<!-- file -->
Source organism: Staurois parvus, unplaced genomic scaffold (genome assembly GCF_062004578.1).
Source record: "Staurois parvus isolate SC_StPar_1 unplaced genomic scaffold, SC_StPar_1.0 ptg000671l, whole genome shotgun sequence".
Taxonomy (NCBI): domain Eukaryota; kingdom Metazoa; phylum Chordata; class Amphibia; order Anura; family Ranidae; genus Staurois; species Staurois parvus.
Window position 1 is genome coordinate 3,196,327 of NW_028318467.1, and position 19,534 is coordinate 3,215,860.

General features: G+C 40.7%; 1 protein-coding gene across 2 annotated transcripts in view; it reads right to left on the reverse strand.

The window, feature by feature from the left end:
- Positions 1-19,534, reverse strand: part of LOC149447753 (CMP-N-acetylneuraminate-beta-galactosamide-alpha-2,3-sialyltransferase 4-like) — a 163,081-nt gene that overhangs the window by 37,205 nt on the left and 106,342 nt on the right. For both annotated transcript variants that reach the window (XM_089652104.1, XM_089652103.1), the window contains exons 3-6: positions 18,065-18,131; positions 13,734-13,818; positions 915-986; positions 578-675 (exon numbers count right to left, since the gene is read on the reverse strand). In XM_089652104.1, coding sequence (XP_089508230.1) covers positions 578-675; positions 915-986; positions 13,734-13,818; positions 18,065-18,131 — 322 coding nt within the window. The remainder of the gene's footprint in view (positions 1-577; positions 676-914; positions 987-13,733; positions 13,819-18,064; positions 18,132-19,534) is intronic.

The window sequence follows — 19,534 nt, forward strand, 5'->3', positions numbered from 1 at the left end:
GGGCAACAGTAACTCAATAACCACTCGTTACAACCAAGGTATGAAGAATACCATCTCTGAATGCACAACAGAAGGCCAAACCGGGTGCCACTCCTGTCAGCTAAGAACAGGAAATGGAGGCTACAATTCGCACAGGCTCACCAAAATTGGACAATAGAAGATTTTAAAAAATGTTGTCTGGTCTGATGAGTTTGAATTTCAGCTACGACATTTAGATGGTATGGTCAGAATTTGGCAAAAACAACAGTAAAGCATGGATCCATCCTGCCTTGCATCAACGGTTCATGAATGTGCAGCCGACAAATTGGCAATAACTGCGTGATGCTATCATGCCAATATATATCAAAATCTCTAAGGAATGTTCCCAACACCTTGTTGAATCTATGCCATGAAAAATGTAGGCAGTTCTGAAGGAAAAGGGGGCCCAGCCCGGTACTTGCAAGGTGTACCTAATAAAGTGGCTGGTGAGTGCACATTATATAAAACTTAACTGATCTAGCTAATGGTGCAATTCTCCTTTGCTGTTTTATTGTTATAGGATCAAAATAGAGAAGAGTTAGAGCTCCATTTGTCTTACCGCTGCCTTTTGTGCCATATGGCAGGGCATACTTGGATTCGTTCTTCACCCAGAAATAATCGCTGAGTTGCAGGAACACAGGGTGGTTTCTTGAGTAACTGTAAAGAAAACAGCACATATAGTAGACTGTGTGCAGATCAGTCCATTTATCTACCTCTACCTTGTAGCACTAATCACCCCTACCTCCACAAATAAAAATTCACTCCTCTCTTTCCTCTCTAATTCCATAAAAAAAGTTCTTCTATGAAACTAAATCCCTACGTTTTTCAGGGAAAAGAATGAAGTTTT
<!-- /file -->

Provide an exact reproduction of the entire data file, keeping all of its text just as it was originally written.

Source organism: Staurois parvus, unplaced genomic scaffold (genome assembly GCF_062004578.1).
Source record: "Staurois parvus isolate SC_StPar_1 unplaced genomic scaffold, SC_StPar_1.0 ptg000671l, whole genome shotgun sequence".
Taxonomy (NCBI): domain Eukaryota; kingdom Metazoa; phylum Chordata; class Amphibia; order Anura; family Ranidae; genus Staurois; species Staurois parvus.
Window position 1 is genome coordinate 3,196,327 of NW_028318467.1, and position 19,534 is coordinate 3,215,860.

General features: G+C 40.7%; 1 protein-coding gene across 2 annotated transcripts in view; it reads right to left on the reverse strand.

The window, feature by feature from the left end:
- Positions 1-19,534, reverse strand: part of LOC149447753 (CMP-N-acetylneuraminate-beta-galactosamide-alpha-2,3-sialyltransferase 4-like) — a 163,081-nt gene that overhangs the window by 37,205 nt on the left and 106,342 nt on the right. For both annotated transcript variants that reach the window (XM_089652104.1, XM_089652103.1), the window contains exons 3-6: positions 18,065-18,131; positions 13,734-13,818; positions 915-986; positions 578-675 (exon numbers count right to left, since the gene is read on the reverse strand). In XM_089652104.1, coding sequence (XP_089508230.1) covers positions 578-675; positions 915-986; positions 13,734-13,818; positions 18,065-18,131 — 322 coding nt within the window. The remainder of the gene's footprint in view (positions 1-577; positions 676-914; positions 987-13,733; positions 13,819-18,064; positions 18,132-19,534) is intronic.

The window sequence follows — 19,534 nt, forward strand, 5'->3', positions numbered from 1 at the left end:
GGGCAACAGTAACTCAATAACCACTCGTTACAACCAAGGTATGAAGAATACCATCTCTGAATGCACAACAGAAGGCCAAACCGGGTGCCACTCCTGTCAGCTAAGAACAGGAAATGGAGGCTACAATTCGCACAGGCTCACCAAAATTGGACAATAGAAGATTTTAAAAAATGTTGTCTGGTCTGATGAGTTTGAATTTCAGCTACGACATTTAGATGGTATGGTCAGAATTTGGCAAAAACAACAGTAAAGCATGGATCCATCCTGCCTTGCATCAACGGTTCATGAATGTGCAGCCGACAAATTGGCAATAACTGCGTGATGCTATCATGCCAATATATATCAAAATCTCTAAGGAATGTTCCCAACACCTTGTTGAATCTATGCCATGAAAAATGTAGGCAGTTCTGAAGGAAAAGGGGGCCCAGCCCGGTACTTGCAAGGTGTACCTAATAAAGTGGCTGGTGAGTGCACATTATATAAAACTTAACTGATCTAGCTAATGGTGCAATTCTCCTTTGCTGTTTTATTGTTATAGGATCAAAATAGAGAAGAGTTAGAGCTCCATTTGTCTTACCGCTGCCTTTTGTGCCATATGGCAGGGCATACTTGGATTCGTTCTTCACCCAGAAATAATCGCTGAGTTGCAGGAACACAGGGTGGTTTCTTGAGTAACTGTAAAGAAAACAGCACATATAGTAGACTGTGTGCAGATCAGTCCATTTATCTACCTCTACCTTGTAGCACTAATCACCCCTACCTCCACAAATAAAAATTCACTCCTCTCTTTCCTCTCTAATTCCATAAAAAAAGTTCTTCTATGAAACTAAATCCCTACGTTTTTCAGGGAAAAGAATGAAGTTTT